Oncotarget

Priority Research Papers:

Niclosamide suppresses acute myeloid leukemia cell proliferation through inhibition of CREB-dependent signaling pathways

Hee-Don Chae, Nick Cox, Gary V. Dahl, Norman J. Lacayo, Kara L. Davis, Samanta Capolicchio, Mark Smith and Kathleen M. Sakamoto _

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Oncotarget. 2018; 9:4301-4317. https://doi.org/10.18632/oncotarget.23794

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Abstract

Hee-Don Chae1, Nick Cox2, Gary V. Dahl1, Norman J. Lacayo1, Kara L. Davis1, Samanta Capolicchio1,2, Mark Smith2 and Kathleen M. Sakamoto1

1 Division of Hematology/Oncology, Department of Pediatrics, Stanford University School of Medicine, Stanford, CA, USA

2 Medicinal Chemistry Knowledge Center, Stanford ChEM-H, Stanford, CA, USA

Correspondence to:

Kathleen M. Sakamoto, email:

Keywords: niclosamide; acute myeloid leukemia; small molecule; CREB; combination

Received: November 03, 2017 Accepted: December 22, 2017 Published: December 31, 2017

Abstract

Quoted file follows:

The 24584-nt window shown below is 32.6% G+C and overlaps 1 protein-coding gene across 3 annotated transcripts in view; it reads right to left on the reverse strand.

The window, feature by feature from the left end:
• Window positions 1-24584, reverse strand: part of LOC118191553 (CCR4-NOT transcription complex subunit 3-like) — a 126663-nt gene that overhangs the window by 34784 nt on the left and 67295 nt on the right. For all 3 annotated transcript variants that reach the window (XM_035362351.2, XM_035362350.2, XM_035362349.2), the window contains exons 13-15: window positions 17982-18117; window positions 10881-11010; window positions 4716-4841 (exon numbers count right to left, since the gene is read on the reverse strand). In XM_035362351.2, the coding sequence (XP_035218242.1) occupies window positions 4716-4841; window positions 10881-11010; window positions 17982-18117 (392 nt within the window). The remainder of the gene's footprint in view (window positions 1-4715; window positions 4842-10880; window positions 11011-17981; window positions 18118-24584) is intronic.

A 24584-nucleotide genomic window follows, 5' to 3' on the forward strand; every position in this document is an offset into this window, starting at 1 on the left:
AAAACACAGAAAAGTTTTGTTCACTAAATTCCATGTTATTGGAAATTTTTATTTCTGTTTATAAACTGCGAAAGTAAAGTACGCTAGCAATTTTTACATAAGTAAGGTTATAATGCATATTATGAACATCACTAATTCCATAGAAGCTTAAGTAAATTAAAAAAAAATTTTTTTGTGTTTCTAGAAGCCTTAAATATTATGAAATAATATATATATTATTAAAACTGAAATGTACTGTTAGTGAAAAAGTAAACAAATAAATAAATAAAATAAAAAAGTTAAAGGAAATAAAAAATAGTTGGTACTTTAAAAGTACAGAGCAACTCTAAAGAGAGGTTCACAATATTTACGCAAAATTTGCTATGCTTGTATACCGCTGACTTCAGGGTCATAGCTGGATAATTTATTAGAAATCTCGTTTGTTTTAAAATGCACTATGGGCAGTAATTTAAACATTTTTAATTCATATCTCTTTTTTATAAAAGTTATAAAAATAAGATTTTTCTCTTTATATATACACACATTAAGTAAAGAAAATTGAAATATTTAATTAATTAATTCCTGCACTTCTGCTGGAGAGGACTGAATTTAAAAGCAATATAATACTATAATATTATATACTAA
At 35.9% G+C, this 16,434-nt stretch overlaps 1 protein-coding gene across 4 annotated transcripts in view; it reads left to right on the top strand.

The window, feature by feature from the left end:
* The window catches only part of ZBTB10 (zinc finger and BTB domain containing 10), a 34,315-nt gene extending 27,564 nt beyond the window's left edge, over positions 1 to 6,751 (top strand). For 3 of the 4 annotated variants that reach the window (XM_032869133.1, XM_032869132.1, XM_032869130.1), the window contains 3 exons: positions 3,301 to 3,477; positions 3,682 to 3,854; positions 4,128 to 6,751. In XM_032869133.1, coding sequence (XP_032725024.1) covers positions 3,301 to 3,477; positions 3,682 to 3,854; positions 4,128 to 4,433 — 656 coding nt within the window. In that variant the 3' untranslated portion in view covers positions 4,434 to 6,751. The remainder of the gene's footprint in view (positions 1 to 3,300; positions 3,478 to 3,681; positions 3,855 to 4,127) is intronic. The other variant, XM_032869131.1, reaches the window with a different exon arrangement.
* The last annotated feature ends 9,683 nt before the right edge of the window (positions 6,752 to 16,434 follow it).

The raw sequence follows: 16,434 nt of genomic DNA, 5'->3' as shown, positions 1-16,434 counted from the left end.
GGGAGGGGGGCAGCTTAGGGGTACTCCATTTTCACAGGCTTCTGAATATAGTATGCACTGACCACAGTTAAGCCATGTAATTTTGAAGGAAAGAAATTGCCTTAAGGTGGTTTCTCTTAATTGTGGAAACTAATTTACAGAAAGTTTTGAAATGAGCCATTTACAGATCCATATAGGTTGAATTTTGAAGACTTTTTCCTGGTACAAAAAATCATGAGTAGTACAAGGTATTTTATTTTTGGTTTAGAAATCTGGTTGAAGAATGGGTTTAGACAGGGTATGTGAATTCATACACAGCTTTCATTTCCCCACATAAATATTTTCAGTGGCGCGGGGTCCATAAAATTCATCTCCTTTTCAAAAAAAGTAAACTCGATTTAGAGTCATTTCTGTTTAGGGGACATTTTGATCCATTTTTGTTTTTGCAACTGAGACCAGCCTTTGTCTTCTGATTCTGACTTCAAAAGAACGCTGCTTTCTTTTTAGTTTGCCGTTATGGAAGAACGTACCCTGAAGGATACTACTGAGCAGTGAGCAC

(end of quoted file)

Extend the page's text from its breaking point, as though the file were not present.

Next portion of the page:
CREB (cAMP Response Element Binding protein) is a transcription factor that is overexpressed in primary acute myeloid leukemia (AML) cells and associated with a decreased event-free survival and increased risk of relapse. We recently reported a small molecule inhibitor of CREB, XX-650-23, which inhibits CREB activity in AML cells. Structure-activity relationship analysis for chemical compounds with structures similar to XX-650-23 led to the identification of the anthelminthic drug niclosamide as a potent anti-leukemic agent that suppresses cell viability of AML cell lines and primary AML cells without a significant decrease in colony forming activity of normal bone marrow cells. Niclosamide significantly inhibited CREB function and CREB-mediated gene expression in cells, leading to apoptosis and G1/S cell cycle arrest with reduced phosphorylated CREB levels. CREB knockdown protected cells from niclosamide treatment-mediated cytotoxic effects. Furthermore, treatment with a combination of niclosamide and CREB inhibitor XX-650-23 showed an additive anti-proliferative effect, consistent with the hypothesis that niclosamide and XX-650-23 regulate the same targets or pathways to inhibit proliferation and survival of AML cells. Niclosamide significantly inhibited the progression of disease in AML patient-derived xenograft (PDX) mice, and prolonged survival of PDX mice. Niclosamide also showed synergistic effects with chemotherapy drugs to inhibit AML cell proliferation. While chemotherapy antagonized the cytotoxic potential of niclosamide, pretreatment with niclosamide sensitized cells to chemotherapeutic drugs, cytarabine, daunorubicin, and vincristine. Therefore, our results demonstrate niclosamide as a potential drug to treat AML by inducing apoptosis and cell cycle arrest through inhibition of CREB-dependent pathways in AML cells.


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